California Governor Jerry Brown is trying to sell his tax hike to voters this November by saying it will go to schools. The dirty little secret is that the new revenues are needed to backfill the insolvent teachers pension fund.
That’s the news from an actuarial report presented to the board of the California State Teachers’ Retirement System this month indicating that pension contributions would have to increase by about 68% to pay down its $65 billion unfunded liability over the next 30 years. If investment returns are lower than projected—say, they average 5.8% annually instead of 7.5%—the actuarially required contribution would more than double. This means that school districts could be on the hook for an additional $3.5 billion to $10 billion annually over the next 30 years. Ouch.
School districts could choose not to pay the higher bill, in which case the retirement fund will run out of money. This sobering news should scare lawmakers and the unions into modifying pension benefits. A teacher can retire at 60 and receive a $54,000 annuity in perpetuity, having contributed only 8% of his salary.
Mr. Brown has proposed modest reforms such as raising the retirement age to 67 for future workers and shifting new hires to hybrid plans, which include a scaled-back annuity and a defined-contribution component. Democrats haven’t taken up his proposal because they don’t want to upset the public unions, so the minority Republicans have introduced it as legislation.
Democrats are in no rush to act since they’re counting on Mr. Brown’s tax to save the day. They’re promoting a ballot initiative this fall to soak millionaires—defined as anyone earning more than $250,000 a year—that’s projected to raise between $6 billion to $9 billion annually. Since state law requires that half of all general fund tax revenues go to education, schools are in for a $3 billion to $5 billion windfall if the initiative passes. But those new revenues won’t help reinstate arts education, sports programs or bus services.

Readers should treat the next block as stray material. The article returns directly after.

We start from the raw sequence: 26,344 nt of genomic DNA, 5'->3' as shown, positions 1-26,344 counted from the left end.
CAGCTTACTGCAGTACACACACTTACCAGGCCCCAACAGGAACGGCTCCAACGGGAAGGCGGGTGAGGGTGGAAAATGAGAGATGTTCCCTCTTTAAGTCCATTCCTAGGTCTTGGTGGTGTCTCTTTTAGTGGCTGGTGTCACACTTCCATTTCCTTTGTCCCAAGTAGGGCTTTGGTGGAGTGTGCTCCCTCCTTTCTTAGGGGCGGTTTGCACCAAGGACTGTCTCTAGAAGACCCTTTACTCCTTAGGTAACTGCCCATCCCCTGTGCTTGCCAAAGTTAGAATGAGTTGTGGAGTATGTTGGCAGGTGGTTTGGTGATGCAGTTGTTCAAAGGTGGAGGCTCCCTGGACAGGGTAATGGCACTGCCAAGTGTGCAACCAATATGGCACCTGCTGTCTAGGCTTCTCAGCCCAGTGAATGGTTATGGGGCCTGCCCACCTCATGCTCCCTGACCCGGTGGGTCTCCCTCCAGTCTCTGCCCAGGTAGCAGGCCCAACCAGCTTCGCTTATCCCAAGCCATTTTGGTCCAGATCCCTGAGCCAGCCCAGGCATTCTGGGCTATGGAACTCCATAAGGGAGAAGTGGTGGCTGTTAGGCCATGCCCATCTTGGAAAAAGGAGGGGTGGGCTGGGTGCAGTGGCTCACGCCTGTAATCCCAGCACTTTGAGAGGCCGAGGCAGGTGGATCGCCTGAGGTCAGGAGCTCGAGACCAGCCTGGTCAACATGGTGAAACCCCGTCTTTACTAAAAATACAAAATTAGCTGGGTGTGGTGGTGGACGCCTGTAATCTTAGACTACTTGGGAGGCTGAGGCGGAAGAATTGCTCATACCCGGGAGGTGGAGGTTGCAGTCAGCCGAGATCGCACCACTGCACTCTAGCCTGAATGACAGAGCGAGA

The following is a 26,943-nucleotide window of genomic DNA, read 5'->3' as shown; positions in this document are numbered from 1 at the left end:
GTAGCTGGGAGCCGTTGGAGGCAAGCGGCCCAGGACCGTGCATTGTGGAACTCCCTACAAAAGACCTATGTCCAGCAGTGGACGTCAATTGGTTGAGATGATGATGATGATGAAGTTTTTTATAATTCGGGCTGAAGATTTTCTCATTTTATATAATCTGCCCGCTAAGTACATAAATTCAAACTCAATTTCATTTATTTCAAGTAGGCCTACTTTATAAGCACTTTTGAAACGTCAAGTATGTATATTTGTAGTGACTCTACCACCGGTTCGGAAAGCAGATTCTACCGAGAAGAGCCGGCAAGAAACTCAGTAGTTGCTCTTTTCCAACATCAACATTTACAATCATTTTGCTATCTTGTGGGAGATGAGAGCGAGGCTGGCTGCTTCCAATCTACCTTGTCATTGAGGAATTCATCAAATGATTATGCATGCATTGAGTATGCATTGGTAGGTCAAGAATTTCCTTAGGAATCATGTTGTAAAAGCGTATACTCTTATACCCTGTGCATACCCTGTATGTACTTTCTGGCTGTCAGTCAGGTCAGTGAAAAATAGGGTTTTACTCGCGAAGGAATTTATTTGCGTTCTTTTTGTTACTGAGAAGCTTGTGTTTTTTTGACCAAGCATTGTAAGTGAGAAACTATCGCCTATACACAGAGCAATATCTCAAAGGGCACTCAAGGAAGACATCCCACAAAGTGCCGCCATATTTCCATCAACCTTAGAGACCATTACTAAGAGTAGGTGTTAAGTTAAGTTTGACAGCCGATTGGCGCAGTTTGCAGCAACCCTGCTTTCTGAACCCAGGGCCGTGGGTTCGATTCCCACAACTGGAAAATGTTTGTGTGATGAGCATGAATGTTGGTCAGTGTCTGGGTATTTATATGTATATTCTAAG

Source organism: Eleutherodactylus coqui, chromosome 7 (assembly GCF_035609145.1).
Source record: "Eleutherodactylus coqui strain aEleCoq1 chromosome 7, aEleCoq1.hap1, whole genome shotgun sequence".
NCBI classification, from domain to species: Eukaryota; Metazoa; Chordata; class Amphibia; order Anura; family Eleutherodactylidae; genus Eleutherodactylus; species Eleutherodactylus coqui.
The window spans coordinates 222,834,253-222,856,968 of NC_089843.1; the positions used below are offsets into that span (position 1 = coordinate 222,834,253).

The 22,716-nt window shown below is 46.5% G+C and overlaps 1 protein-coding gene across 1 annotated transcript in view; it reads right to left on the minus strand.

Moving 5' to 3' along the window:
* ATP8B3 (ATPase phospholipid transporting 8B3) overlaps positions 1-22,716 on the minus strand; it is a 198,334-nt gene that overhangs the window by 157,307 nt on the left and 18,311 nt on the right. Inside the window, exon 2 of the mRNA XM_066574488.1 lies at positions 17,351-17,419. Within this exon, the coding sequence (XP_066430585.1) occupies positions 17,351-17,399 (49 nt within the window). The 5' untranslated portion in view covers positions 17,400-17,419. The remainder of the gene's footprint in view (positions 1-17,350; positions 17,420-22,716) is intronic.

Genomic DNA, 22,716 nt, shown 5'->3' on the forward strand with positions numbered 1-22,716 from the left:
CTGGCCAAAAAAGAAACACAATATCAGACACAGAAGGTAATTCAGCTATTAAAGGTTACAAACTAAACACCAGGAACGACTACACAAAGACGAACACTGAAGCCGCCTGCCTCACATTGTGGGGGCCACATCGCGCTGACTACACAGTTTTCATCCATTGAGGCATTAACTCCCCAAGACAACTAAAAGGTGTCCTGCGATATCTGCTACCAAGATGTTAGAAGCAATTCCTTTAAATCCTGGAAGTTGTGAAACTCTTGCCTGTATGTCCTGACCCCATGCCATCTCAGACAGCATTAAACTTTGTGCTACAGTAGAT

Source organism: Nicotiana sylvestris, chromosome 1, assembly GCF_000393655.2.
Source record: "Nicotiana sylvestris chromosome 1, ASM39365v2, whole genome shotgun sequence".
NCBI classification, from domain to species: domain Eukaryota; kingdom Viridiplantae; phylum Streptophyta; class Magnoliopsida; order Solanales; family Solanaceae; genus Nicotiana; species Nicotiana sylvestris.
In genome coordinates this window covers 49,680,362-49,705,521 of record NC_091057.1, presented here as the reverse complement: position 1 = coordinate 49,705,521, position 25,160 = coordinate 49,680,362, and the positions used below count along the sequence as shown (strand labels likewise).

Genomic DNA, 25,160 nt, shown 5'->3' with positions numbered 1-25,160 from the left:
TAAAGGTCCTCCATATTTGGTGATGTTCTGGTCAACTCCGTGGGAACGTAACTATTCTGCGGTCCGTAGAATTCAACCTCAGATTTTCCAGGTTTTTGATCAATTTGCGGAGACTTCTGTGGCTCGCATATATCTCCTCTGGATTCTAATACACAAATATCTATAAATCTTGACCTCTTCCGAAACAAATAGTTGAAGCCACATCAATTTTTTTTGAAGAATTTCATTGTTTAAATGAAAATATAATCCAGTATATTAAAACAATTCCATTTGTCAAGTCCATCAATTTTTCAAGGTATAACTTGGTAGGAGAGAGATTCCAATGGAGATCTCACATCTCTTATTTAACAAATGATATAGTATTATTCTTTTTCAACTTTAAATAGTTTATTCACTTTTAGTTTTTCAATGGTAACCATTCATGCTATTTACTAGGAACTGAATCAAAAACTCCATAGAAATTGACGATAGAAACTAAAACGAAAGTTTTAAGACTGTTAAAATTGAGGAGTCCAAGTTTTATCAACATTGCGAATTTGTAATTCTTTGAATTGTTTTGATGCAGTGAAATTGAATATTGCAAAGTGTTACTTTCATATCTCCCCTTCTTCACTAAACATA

Instead, schools will have to use the money to cover their pension bills, or alternatively, to pay teachers more to offset the higher contributions that teachers may be asked to make to their retirements. The state might also raise its $1.2 billion annual contribution to the teachers pension fund, which would allow schools to spend more of the new revenues on—no, not new textbooks—retiree health benefits. These costs are growing as fast as pensions.
At any rate, the tax hike won’t improve schools or even education-related services as Democrats suggest. It will merely postpone critical pension reforms that might otherwise take place. Maybe that’s the real plan.